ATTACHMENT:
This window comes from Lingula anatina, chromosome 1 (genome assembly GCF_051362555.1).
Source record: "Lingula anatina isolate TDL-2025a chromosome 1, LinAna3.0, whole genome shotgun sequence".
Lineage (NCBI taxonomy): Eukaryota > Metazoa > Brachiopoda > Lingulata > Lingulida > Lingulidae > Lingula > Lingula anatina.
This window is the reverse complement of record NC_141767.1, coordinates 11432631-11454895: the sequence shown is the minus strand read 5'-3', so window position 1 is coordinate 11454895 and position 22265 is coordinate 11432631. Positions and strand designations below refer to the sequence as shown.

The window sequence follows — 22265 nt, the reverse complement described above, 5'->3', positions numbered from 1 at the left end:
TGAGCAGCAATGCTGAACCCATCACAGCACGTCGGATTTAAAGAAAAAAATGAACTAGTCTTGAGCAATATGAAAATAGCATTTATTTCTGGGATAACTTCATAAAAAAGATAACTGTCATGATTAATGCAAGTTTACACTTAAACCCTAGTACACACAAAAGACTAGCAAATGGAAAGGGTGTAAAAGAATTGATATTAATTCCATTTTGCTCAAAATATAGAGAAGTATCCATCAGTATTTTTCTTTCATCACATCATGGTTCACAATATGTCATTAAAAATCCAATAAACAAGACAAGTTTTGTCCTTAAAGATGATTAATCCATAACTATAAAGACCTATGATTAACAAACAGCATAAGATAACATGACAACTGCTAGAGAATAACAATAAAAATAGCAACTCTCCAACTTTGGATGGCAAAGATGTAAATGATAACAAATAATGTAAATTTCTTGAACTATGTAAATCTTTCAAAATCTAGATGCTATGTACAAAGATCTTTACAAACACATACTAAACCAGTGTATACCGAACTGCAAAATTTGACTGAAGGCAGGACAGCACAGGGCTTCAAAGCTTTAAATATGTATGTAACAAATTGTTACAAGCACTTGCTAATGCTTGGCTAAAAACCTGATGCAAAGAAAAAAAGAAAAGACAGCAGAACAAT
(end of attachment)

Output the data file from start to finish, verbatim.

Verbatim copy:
This window comes from Lingula anatina, chromosome 1 (genome assembly GCF_051362555.1).
Source record: "Lingula anatina isolate TDL-2025a chromosome 1, LinAna3.0, whole genome shotgun sequence".
Lineage (NCBI taxonomy): Eukaryota > Metazoa > Brachiopoda > Lingulata > Lingulida > Lingulidae > Lingula > Lingula anatina.
This window is the reverse complement of record NC_141767.1, coordinates 11432631-11454895: the sequence shown is the minus strand read 5'-3', so window position 1 is coordinate 11454895 and position 22265 is coordinate 11432631. Positions and strand designations below refer to the sequence as shown.

The window sequence follows — 22265 nt, the reverse complement described above, 5'->3', positions numbered from 1 at the left end:
TGAGCAGCAATGCTGAACCCATCACAGCACGTCGGATTTAAAGAAAAAAATGAACTAGTCTTGAGCAATATGAAAATAGCATTTATTTCTGGGATAACTTCATAAAAAAGATAACTGTCATGATTAATGCAAGTTTACACTTAAACCCTAGTACACACAAAAGACTAGCAAATGGAAAGGGTGTAAAAGAATTGATATTAATTCCATTTTGCTCAAAATATAGAGAAGTATCCATCAGTATTTTTCTTTCATCACATCATGGTTCACAATATGTCATTAAAAATCCAATAAACAAGACAAGTTTTGTCCTTAAAGATGATTAATCCATAACTATAAAGACCTATGATTAACAAACAGCATAAGATAACATGACAACTGCTAGAGAATAACAATAAAAATAGCAACTCTCCAACTTTGGATGGCAAAGATGTAAATGATAACAAATAATGTAAATTTCTTGAACTATGTAAATCTTTCAAAATCTAGATGCTATGTACAAAGATCTTTACAAACACATACTAAACCAGTGTATACCGAACTGCAAAATTTGACTGAAGGCAGGACAGCACAGGGCTTCAAAGCTTTAAATATGTATGTAACAAATTGTTACAAGCACTTGCTAATGCTTGGCTAAAAACCTGATGCAAAGAAAAAAAGAAAAGACAGCAGAACAAT